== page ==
# 2010-09-05 Including bitmaps in LaTeX documents (en)

I was asked some time ago how to include a jpg file in a LaTeX document. Well, if you use pdflatex, this is simple: you just \usepackage{graphicx} and then

\includegraphics[options]{filename.jpg}

where options may be (among others) width=..., height=... (or both - but then the picture might be distorted unless you also include the keepaspectratio option; in that case, the actual width and height of the included picture may not be be both equal to the given dimensions, but they will never exceed them).

A problem arises, however, when one wants to create a dvi file instead of a pdf one. This might seem strange - does anyone still use dvi? Well, yes, and for a number of reasons.

• On slow computers, xdvi is noticeably faster than xpdf.
• It is highly nontrivial to obtain so-called source specials with pdf.
• Last but not least, many people rely on Postscript inclusions via dvips, so pdflatex is useless for them.

It turns out that the graphicx package supports dvips, but the only supported format is eps. This means that the jpg (or whatever) file must be first converted to eps (it is possible to do it automatically, but this is not trivial again…). There are many utilities which can do that; on Linux, ImageMagick is a standard one (it has a Windows version, too); GIMP can do it, too.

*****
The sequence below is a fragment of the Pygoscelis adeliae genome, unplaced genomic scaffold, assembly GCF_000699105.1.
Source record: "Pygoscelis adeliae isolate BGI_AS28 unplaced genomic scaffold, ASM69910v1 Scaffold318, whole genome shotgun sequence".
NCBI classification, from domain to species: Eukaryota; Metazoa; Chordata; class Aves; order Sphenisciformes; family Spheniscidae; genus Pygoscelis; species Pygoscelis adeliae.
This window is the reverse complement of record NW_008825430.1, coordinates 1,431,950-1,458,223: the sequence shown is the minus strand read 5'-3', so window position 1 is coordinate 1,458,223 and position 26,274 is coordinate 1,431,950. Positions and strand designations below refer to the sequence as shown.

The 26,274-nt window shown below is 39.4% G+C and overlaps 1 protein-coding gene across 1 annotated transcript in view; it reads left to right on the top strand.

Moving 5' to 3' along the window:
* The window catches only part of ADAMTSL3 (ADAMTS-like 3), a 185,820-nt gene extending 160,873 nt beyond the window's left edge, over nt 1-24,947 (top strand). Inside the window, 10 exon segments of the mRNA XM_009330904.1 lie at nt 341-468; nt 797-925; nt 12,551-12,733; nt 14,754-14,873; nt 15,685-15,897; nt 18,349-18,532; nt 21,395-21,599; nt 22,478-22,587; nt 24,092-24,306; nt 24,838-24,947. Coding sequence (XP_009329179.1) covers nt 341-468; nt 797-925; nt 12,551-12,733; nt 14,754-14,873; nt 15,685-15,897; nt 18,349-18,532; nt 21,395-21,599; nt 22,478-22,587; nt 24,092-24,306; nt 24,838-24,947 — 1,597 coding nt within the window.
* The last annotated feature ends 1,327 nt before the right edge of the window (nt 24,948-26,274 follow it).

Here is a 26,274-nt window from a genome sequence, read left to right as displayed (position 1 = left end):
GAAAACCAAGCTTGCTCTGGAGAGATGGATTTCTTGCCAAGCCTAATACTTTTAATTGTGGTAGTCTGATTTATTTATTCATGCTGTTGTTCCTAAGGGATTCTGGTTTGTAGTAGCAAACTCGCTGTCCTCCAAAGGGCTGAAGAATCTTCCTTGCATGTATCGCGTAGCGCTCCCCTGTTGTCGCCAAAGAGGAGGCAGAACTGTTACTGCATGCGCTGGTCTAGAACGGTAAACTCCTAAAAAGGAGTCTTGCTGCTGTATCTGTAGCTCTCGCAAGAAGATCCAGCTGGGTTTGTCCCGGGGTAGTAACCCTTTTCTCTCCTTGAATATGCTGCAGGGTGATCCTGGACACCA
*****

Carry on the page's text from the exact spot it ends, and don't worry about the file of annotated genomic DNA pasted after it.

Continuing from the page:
But there’s something more: it turns out that one may omit the extension, so that

\includegraphics[options]{filename}

works equally well. In particular, this also means that if you have both filename.jpg and filename.eps, then you may run latex or pdflatex on the same source file and everything will Just Work™! But beware: what if you have, say, filename.jpg, filename.png and filename.pdf in the local directory? (The last one is especially tricky, since it might be the output file of your actual TeX job, which is currently being written - this may lead to a LaTeX error!) The answer (with pdflatex, of course) is: first a filename.png is looked for, then filename.pdf, then filename.jpg. (In fact, I’ve omitted a few more possible extensions here - see pdftex.def in your TeX distribution and look for the line containing the command \Gin@extensions.) So if you have both png and jpg, the first one will be used.